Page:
Re-orienting the Void: Melancholy Landscapes & Cultural Diversity

During the peak of various pandemic lockdowns in 2020/21, people took advantage of exploring their cities in ways they hadn’t before, from suburban parks to urban green space. For me, the local cemetery became one of the best places to go for the designated hour of exercise Melbournians were allocated each day during the peak of the Australian lockdown. Whilst on these walks, I discovered uncomfortable spaces where minority cultures were forced into spatially awkward and marginal locations. This observation prompted reflections on the why these marginal spaces and cultures were not given equal importance within a mourning landscape? And how could a new layer be added that respects the marginal whilst also acknowledging the heritage value of the cemetery? ‘Re-orienting the Void’ sets out to...Read More

Solving for Economic Dilemmas by Creating Complete Communities

At one point it was said that all roads led through Ogden, Utah. Downtown Ogden was once the bustling center of the American West. Located just miles from the Golden Spike, where the Central Pacific and Union Pacific Railroads came together to create the first Transcontinental Railroad, the rail economy created great wealth for the residents of Ogden, with the concentration of the investment focused on the City’s Union Station at the core of Downtown. At the turn of the century automobiles dominated the west and brought on the decline of rail travel. As such by the 1950s, Downtown Ogden saw a swift decline in both its population and its economic strength. By the 1980s, blocks of formerly thriving businesses had been reduced to vacant storefronts. Downtown Ogden was a shell of its vibrant p...Read More

The Value of Employee Ownership: Five Best Practices to Consider

As companies built on strong long-term relationships and a commitment to client service, landscape architecture firms thrive when employees deliver high-quality results every time. Recruiting and retaining high quality design and planning talent is critical to achieving this. Retention of top talent goes beyond benefits and compensation, it requires a strong corporate culture that provides employees a stake in the organization. In fact, research continues to demonstrate that employees who have a stake – either through profit sharing or ownership shares — in the company they work for tend to be happier, more committed employees. In 2020, amidst a global pandemic and a time major uncertainty, Design Workshop announced its 100% Employee Stock Ownership Program (ESOP) giving employees so...Read More

Conflict Wood [Land8x8 Video]

The use of tropical hardwood lumber, such as ipe, in construction is damaging the world’s ecosystems at an alarming rate. During the Land8x8 Lightning Talks in Austin, Texas, Zac Tolbert, a licensed landscape architect and Business Development Representative at Delta Lumber & Millworks, outlined the detrimental environmental impacts of specifying tropical hardwoods and the sustainable alternatives available. As a call to action, Tolbert urged design professionals to be stewards of nature and lead the building and construction industry to a sustainable future – starting with eliminating the use of tropical hardwoods in their projects. While wood is considered a renewable resource, standard harvesting practices such as clear-cutting, in which large expanses of forests are cleared, do not...Read More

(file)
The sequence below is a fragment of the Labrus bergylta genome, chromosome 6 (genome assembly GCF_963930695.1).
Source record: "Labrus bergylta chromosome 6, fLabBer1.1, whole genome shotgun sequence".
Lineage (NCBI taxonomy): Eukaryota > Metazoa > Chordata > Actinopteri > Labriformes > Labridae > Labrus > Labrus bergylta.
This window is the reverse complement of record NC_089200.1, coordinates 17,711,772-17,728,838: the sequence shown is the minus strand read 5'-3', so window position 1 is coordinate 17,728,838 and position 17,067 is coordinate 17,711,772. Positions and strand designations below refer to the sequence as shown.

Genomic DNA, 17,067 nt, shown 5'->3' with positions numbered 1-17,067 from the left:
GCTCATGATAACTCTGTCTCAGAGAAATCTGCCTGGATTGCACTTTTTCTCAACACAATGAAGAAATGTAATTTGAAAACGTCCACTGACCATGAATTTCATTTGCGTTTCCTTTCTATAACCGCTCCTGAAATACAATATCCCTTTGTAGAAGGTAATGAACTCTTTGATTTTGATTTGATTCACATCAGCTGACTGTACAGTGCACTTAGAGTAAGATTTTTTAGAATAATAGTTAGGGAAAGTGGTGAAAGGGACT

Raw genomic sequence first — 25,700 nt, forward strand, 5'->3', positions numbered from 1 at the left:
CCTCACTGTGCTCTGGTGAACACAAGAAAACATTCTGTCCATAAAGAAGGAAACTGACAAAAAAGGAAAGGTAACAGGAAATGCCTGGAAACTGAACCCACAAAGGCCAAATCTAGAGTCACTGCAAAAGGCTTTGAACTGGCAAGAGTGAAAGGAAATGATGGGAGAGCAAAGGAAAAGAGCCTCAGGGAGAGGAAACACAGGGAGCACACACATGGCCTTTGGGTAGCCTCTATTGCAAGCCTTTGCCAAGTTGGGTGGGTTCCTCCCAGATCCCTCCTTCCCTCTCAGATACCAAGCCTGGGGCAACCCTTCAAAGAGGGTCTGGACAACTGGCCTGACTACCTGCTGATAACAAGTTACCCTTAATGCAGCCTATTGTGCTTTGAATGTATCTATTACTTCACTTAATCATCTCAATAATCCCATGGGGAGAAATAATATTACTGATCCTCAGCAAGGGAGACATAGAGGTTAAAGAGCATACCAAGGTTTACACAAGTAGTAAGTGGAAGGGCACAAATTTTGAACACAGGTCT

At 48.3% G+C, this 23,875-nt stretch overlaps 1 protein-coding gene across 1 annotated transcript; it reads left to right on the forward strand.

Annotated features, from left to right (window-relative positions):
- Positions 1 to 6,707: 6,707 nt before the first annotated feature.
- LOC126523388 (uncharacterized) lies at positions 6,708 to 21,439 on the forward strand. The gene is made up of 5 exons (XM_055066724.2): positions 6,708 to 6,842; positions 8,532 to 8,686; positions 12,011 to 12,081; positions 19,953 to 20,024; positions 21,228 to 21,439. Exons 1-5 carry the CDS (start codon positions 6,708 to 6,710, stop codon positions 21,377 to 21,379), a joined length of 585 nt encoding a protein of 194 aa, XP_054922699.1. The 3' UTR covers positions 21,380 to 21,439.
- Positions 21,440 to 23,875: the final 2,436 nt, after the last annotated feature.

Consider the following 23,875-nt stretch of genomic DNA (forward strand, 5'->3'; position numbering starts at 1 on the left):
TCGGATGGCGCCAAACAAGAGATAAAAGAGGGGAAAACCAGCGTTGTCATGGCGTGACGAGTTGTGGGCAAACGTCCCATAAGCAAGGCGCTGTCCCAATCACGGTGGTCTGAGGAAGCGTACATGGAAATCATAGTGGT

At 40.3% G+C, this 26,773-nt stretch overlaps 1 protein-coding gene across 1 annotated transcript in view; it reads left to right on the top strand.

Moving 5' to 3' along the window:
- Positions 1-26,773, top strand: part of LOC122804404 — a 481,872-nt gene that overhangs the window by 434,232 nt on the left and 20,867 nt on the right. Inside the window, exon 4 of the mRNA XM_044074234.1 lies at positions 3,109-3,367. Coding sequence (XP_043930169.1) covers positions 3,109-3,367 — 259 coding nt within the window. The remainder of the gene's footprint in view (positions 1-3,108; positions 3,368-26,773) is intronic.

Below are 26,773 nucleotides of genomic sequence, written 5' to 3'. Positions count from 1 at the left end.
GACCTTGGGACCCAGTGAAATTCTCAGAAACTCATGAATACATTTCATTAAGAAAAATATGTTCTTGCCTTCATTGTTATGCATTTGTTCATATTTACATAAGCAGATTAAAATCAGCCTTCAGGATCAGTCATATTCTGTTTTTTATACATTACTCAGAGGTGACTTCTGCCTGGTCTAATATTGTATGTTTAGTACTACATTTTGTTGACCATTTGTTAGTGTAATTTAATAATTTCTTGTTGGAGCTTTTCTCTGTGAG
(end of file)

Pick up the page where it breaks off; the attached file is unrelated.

How Urban Degrowth Makes Better Cities

In decades past, urban cities have grown at an accelerating pace while overlooking environmental and social needs to gain wealth. Likewise, the increasing prosperity has led to an increase in overall consumption and therefore immense natural resource extraction. Since the industrial age, cities have been expanding and attracting many residents from the surrounding countryside. Consequently, environmental damages are increasing, but they can be reduced by introducing a contradictory movement– degrowth. Degrowth has its roots in early 2000s France. It is an ideology opposing the existing model of constant city growth for growth’s sake. And promotes producing only what is needed to sustain the city. Degrowth has the potential to radically transform urban cities towards a more sustainable futu...Read More

8 Questions with @nahalsbt (Nahal Sohbati)

As recently as 10 years ago, when I went through design school, the primary drawing references available to aspiring landscape architects were design magazines and books of renderings by famous landscape architects. Today, the situation is dramatically different. Visually-oriented social media, especially Instagram and Pinterest, have opened a vast repertoire of drawing types and styles – making them accessible and available to anyone with an internet connection.  On Instagram @nahalsbt, Nahal Sohbati shares beautiful and playful drawings. We asked Nahal a few questions about her experience in landscape architecture and social media. Let’s start off with a little about drawing – Did you draw as a kid? What are the first things you can remember drawing?  As a kid I drew, o...Read More